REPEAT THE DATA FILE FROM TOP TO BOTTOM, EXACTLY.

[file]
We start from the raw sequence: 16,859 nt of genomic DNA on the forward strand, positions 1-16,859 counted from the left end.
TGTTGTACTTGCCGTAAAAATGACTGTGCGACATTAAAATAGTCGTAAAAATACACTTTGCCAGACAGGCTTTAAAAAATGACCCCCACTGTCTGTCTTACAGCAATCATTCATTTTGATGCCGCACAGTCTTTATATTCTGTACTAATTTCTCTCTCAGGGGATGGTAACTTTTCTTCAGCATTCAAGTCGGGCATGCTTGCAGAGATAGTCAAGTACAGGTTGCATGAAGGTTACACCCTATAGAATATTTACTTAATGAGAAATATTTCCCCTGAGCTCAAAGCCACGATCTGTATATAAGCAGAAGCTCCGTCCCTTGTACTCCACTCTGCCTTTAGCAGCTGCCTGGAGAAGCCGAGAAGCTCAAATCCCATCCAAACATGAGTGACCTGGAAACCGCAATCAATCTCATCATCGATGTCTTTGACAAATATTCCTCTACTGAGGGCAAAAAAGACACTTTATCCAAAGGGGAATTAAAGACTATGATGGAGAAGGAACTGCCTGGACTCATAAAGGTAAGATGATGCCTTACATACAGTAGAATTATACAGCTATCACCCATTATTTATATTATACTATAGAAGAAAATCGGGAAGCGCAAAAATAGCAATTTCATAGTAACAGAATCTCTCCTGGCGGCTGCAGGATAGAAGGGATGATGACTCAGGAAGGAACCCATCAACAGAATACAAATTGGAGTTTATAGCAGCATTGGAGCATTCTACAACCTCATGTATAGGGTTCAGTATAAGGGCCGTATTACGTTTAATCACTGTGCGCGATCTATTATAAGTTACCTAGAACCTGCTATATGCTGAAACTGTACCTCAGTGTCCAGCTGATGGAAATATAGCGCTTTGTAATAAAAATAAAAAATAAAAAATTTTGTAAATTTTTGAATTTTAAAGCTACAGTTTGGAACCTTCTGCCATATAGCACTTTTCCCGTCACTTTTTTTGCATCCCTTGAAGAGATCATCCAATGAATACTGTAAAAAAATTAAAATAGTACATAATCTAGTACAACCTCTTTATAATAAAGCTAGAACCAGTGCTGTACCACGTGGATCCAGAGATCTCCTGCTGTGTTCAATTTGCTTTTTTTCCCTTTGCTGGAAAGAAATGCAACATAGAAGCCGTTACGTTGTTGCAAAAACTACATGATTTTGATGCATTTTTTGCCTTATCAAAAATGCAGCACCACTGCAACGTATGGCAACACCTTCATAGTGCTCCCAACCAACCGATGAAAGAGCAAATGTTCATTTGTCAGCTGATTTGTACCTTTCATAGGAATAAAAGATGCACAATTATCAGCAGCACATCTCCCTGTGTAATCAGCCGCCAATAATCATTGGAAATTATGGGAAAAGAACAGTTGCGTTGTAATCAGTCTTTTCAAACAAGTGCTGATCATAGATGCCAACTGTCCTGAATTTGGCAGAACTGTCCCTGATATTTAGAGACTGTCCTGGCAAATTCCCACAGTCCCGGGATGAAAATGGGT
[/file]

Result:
We start from the raw sequence: 16,859 nt of genomic DNA on the forward strand, positions 1-16,859 counted from the left end.
TGTTGTACTTGCCGTAAAAATGACTGTGCGACATTAAAATAGTCGTAAAAATACACTTTGCCAGACAGGCTTTAAAAAATGACCCCCACTGTCTGTCTTACAGCAATCATTCATTTTGATGCCGCACAGTCTTTATATTCTGTACTAATTTCTCTCTCAGGGGATGGTAACTTTTCTTCAGCATTCAAGTCGGGCATGCTTGCAGAGATAGTCAAGTACAGGTTGCATGAAGGTTACACCCTATAGAATATTTACTTAATGAGAAATATTTCCCCTGAGCTCAAAGCCACGATCTGTATATAAGCAGAAGCTCCGTCCCTTGTACTCCACTCTGCCTTTAGCAGCTGCCTGGAGAAGCCGAGAAGCTCAAATCCCATCCAAACATGAGTGACCTGGAAACCGCAATCAATCTCATCATCGATGTCTTTGACAAATATTCCTCTACTGAGGGCAAAAAAGACACTTTATCCAAAGGGGAATTAAAGACTATGATGGAGAAGGAACTGCCTGGACTCATAAAGGTAAGATGATGCCTTACATACAGTAGAATTATACAGCTATCACCCATTATTTATATTATACTATAGAAGAAAATCGGGAAGCGCAAAAATAGCAATTTCATAGTAACAGAATCTCTCCTGGCGGCTGCAGGATAGAAGGGATGATGACTCAGGAAGGAACCCATCAACAGAATACAAATTGGAGTTTATAGCAGCATTGGAGCATTCTACAACCTCATGTATAGGGTTCAGTATAAGGGCCGTATTACGTTTAATCACTGTGCGCGATCTATTATAAGTTACCTAGAACCTGCTATATGCTGAAACTGTACCTCAGTGTCCAGCTGATGGAAATATAGCGCTTTGTAATAAAAATAAAAAATAAAAAATTTTGTAAATTTTTGAATTTTAAAGCTACAGTTTGGAACCTTCTGCCATATAGCACTTTTCCCGTCACTTTTTTTGCATCCCTTGAAGAGATCATCCAATGAATACTGTAAAAAAATTAAAATAGTACATAATCTAGTACAACCTCTTTATAATAAAGCTAGAACCAGTGCTGTACCACGTGGATCCAGAGATCTCCTGCTGTGTTCAATTTGCTTTTTTTCCCTTTGCTGGAAAGAAATGCAACATAGAAGCCGTTACGTTGTTGCAAAAACTACATGATTTTGATGCATTTTTTGCCTTATCAAAAATGCAGCACCACTGCAACGTATGGCAACACCTTCATAGTGCTCCCAACCAACCGATGAAAGAGCAAATGTTCATTTGTCAGCTGATTTGTACCTTTCATAGGAATAAAAGATGCACAATTATCAGCAGCACATCTCCCTGTGTAATCAGCCGCCAATAATCATTGGAAATTATGGGAAAAGAACAGTTGCGTTGTAATCAGTCTTTTCAAACAAGTGCTGATCATAGATGCCAACTGTCCTGAATTTGGCAGAACTGTCCCTGATATTTAGAGACTGTCCTGGCAAATTCCCACAGTCCCGGGATGAAAATGGGT